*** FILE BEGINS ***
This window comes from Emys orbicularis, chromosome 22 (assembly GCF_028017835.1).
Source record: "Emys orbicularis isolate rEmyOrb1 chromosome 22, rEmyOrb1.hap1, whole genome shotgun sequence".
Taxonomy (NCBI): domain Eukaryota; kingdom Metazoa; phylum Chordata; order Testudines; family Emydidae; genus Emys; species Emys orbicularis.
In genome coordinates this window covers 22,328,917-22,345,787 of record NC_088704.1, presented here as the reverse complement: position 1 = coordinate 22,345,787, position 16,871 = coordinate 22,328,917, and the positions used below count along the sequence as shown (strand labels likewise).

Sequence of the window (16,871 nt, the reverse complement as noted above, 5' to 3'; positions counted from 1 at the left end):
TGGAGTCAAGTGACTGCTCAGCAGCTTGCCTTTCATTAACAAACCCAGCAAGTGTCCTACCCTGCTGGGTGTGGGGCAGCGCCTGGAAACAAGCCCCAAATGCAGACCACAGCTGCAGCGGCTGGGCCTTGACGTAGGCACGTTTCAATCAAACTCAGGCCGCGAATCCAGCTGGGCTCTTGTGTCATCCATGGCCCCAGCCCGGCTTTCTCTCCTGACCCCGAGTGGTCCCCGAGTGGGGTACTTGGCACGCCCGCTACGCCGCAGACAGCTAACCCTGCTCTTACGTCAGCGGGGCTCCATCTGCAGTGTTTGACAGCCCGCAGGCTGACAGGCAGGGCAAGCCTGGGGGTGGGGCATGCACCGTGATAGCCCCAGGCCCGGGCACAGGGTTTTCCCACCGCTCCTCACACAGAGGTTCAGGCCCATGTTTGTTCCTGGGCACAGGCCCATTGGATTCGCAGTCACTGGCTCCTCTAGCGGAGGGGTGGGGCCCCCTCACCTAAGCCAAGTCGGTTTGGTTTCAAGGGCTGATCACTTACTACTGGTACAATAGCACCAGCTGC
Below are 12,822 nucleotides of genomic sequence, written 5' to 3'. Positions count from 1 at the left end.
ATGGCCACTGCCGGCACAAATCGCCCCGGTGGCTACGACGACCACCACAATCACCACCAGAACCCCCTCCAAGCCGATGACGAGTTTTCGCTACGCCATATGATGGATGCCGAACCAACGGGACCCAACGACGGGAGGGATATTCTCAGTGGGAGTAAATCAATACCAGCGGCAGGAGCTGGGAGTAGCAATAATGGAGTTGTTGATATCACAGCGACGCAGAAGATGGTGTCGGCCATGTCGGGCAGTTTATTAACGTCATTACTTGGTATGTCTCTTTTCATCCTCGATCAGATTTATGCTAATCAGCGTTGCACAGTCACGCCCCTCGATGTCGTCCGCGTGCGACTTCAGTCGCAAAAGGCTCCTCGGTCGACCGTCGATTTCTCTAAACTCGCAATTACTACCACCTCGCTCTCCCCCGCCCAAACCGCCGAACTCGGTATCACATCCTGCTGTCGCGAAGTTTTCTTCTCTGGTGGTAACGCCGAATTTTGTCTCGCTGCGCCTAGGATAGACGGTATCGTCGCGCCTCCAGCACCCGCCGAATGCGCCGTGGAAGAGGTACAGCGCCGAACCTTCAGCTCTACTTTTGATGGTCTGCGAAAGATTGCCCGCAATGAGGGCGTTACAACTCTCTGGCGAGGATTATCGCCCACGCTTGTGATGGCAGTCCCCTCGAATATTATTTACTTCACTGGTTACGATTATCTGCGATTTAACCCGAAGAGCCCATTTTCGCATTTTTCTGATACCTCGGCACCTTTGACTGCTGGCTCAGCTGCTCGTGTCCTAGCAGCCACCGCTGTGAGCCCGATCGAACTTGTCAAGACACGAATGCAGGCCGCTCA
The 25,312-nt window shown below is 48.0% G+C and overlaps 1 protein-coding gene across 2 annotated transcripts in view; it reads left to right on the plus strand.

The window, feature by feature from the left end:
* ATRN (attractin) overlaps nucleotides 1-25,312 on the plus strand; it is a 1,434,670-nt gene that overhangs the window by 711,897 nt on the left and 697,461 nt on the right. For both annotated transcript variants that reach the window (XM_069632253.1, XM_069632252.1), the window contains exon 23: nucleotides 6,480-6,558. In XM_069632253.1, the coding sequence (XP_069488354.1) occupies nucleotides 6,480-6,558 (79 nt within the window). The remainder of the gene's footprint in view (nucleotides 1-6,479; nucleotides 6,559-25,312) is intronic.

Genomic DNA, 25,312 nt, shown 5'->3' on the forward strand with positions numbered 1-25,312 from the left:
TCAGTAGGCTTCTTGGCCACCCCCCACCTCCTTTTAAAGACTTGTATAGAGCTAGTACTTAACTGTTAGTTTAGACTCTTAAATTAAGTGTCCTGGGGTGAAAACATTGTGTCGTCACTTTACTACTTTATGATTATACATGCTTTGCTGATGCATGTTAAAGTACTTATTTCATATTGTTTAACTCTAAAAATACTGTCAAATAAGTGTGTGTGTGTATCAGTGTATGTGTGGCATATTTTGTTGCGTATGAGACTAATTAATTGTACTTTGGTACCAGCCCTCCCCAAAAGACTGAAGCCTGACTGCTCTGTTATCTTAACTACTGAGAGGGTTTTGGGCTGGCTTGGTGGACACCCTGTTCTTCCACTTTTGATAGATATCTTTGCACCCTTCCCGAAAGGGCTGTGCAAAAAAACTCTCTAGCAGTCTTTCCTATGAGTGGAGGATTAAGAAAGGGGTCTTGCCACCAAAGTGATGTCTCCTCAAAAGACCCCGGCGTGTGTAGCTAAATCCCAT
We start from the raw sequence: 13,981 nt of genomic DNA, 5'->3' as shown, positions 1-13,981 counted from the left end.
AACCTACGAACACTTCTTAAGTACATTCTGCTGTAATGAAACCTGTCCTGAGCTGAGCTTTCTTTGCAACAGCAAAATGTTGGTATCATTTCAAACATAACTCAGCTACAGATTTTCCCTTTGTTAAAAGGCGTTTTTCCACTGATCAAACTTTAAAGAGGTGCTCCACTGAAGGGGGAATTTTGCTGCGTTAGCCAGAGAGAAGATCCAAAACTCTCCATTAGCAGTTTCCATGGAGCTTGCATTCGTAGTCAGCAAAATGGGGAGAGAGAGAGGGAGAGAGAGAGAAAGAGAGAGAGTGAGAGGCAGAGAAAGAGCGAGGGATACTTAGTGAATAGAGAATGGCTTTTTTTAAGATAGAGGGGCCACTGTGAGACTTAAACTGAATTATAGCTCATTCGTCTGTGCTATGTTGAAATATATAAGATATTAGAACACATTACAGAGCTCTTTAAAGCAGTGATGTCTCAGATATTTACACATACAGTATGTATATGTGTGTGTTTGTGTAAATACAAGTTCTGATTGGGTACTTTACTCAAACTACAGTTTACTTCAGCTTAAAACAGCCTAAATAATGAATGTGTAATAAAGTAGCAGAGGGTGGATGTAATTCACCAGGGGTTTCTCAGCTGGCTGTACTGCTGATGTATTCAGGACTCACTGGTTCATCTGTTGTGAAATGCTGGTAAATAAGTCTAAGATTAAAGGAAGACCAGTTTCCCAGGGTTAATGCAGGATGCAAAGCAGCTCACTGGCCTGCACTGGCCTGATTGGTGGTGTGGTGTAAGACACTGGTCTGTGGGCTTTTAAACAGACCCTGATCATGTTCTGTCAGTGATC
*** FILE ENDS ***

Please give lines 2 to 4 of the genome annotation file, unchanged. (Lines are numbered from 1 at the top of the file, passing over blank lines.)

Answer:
Source record: "Emys orbicularis isolate rEmyOrb1 chromosome 22, rEmyOrb1.hap1, whole genome shotgun sequence".
Taxonomy (NCBI): domain Eukaryota; kingdom Metazoa; phylum Chordata; order Testudines; family Emydidae; genus Emys; species Emys orbicularis.
In genome coordinates this window covers 22,328,917-22,345,787 of record NC_088704.1, presented here as the reverse complement: position 1 = coordinate 22,345,787, position 16,871 = coordinate 22,328,917, and the positions used below count along the sequence as shown (strand labels likewise).